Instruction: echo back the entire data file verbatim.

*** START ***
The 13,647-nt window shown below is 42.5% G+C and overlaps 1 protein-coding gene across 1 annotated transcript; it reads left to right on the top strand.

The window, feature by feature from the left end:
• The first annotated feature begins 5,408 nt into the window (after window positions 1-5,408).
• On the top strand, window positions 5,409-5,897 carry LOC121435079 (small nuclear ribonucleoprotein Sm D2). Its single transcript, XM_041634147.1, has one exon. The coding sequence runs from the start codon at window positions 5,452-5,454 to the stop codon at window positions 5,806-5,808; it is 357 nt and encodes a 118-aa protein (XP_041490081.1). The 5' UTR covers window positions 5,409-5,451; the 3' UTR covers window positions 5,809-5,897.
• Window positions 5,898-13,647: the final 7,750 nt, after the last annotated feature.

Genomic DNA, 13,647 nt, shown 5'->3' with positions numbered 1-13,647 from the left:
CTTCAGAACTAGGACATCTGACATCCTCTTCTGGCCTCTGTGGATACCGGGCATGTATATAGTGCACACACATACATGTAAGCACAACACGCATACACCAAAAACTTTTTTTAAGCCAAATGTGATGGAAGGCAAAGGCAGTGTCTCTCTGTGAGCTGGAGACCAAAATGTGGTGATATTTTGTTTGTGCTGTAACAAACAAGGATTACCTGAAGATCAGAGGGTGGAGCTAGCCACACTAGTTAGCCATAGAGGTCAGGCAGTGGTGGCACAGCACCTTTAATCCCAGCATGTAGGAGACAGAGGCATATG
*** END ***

The 13,647-nt window shown below is 42.5% G+C and overlaps 1 protein-coding gene across 1 annotated transcript; it reads left to right on the top strand.

The window, feature by feature from the left end:
• The first annotated feature begins 5,408 nt into the window (after window positions 1-5,408).
• On the top strand, window positions 5,409-5,897 carry LOC121435079 (small nuclear ribonucleoprotein Sm D2). Its single transcript, XM_041634147.1, has one exon. The coding sequence runs from the start codon at window positions 5,452-5,454 to the stop codon at window positions 5,806-5,808; it is 357 nt and encodes a 118-aa protein (XP_041490081.1). The 5' UTR covers window positions 5,409-5,451; the 3' UTR covers window positions 5,809-5,897.
• Window positions 5,898-13,647: the final 7,750 nt, after the last annotated feature.

Genomic DNA, 13,647 nt, shown 5'->3' with positions numbered 1-13,647 from the left:
CTTCAGAACTAGGACATCTGACATCCTCTTCTGGCCTCTGTGGATACCGGGCATGTATATAGTGCACACACATACATGTAAGCACAACACGCATACACCAAAAACTTTTTTTAAGCCAAATGTGATGGAAGGCAAAGGCAGTGTCTCTCTGTGAGCTGGAGACCAAAATGTGGTGATATTTTGTTTGTGCTGTAACAAACAAGGATTACCTGAAGATCAGAGGGTGGAGCTAGCCACACTAGTTAGCCATAGAGGTCAGGCAGTGGTGGCACAGCACCTTTAATCCCAGCATGTAGGAGACAGAGGCATATG